Although 78% of the U.S. population is white according to the United States Census as of 2011, remember that as of 2012, non-white births outnumbered white births. Even if you live in a predominantly white neighborhood somewhere in the United States, this is changing. Not all neighbors will be white.
For my 50th birthday, HH gave me one of those DNA cheek swab kits that can tell you all about your mitochondrial heritage. I was sure that I had some Middle Eastern blood in me considering how much I felt at home in that part of the world. But the truth is that I couldn’t be whiter. My people came from Northern Europe. We are a pale people.
HH and I relished the fact that our children grew up in the DC area among kids from everywhere. They were minority students in their high school. And yet “white” is the default skin color for most of us – Zadie Smith being a notable exception.
A couple of things I’ve learned recently:
- Many of my clergywomen of color friends have no illusions that they will ever serve a congregation that is comprised of brothers and sisters of their own race. African American clergywomen friends have found that African American congregations do not want to interview them much less call them. Same with some of my Asian American clergywomen friends. They might be Korean and raised in predominantly Korean congregations, but those same Korean congregations will not hire them.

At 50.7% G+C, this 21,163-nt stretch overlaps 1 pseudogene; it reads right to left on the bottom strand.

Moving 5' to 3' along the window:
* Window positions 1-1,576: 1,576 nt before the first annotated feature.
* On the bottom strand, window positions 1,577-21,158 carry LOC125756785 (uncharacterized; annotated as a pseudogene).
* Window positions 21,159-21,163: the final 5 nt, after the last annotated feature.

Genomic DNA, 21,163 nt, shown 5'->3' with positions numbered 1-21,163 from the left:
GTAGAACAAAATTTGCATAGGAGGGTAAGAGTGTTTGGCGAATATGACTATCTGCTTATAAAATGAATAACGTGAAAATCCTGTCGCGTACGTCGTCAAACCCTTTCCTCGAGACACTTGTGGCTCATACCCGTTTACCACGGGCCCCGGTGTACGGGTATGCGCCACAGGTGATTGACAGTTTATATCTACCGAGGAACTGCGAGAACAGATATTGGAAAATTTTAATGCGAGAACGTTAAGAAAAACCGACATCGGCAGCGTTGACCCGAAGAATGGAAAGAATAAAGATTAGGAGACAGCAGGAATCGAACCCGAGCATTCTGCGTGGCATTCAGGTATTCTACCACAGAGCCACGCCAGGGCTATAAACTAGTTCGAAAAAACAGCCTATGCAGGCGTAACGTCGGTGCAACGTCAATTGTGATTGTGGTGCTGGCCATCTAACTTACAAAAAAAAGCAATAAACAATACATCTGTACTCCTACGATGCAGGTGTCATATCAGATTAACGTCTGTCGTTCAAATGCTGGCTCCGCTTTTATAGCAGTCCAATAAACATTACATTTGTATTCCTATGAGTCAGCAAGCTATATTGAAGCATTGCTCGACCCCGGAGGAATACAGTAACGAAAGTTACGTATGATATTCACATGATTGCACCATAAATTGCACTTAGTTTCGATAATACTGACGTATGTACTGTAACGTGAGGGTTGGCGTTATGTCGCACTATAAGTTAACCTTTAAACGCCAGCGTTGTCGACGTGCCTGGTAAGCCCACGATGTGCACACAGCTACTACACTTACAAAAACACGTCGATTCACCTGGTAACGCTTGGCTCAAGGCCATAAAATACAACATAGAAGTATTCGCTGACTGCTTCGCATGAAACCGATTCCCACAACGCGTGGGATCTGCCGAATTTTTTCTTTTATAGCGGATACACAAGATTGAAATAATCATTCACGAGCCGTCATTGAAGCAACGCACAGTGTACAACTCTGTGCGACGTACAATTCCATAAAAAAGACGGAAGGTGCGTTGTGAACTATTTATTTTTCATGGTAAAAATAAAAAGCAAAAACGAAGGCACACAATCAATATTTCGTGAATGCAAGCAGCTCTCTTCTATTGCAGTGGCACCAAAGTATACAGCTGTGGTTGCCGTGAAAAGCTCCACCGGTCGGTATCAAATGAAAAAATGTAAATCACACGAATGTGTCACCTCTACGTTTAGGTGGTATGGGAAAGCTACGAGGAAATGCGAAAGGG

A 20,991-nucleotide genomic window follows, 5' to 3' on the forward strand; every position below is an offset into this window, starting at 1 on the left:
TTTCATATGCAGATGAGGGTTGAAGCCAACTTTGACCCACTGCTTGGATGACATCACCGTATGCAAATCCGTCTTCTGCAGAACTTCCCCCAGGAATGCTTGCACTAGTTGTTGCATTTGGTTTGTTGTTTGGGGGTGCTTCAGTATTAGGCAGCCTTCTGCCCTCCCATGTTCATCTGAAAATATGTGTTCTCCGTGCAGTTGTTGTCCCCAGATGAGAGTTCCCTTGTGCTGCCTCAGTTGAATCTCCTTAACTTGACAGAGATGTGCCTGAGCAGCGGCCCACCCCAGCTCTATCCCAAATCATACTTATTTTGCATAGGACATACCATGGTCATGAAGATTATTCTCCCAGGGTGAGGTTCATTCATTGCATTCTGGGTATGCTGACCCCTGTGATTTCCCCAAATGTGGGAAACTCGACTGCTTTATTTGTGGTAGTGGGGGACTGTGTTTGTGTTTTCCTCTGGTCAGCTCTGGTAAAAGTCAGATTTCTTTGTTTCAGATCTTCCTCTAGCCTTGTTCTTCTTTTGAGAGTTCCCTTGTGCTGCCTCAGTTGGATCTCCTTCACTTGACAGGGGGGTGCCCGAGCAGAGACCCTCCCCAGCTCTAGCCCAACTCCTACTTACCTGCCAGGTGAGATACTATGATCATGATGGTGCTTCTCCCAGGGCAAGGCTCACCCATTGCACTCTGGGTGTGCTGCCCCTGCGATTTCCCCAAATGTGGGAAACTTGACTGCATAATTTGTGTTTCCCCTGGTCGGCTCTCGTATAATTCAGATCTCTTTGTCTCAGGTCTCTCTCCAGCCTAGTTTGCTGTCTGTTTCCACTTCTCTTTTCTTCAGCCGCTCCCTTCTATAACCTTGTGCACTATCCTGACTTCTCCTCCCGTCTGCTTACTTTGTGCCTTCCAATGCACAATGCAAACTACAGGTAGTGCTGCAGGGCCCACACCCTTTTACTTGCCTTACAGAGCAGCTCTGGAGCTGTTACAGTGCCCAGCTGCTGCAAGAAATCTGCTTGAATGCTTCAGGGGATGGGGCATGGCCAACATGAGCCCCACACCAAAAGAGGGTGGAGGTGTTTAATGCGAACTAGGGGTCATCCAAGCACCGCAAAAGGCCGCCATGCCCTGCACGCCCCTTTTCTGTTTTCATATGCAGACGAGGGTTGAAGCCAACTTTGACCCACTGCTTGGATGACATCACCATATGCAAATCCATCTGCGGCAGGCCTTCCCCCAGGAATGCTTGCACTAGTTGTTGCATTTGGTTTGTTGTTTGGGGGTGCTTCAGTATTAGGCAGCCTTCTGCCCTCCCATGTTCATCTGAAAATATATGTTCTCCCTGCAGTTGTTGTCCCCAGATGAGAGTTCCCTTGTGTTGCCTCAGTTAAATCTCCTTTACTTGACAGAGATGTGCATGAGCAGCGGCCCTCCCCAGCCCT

- Multicultural congregations long to call multicultural church staffs but we do not have enough pastors of color to fill those positions.
- All of us need multicultural sensitivity training. We will still be racists, but at least we will be enlightened racists.
- 11 am on Sunday mornings is still the most segregated hour of the week, but it’s not quite as segregated as it used to be in many spiritual communities.
What’s going on in your congregation in terms of multicultural relationships? What do you hope might happen in terms of connecting with people who don’t look like we look?
Image found on Pinterest.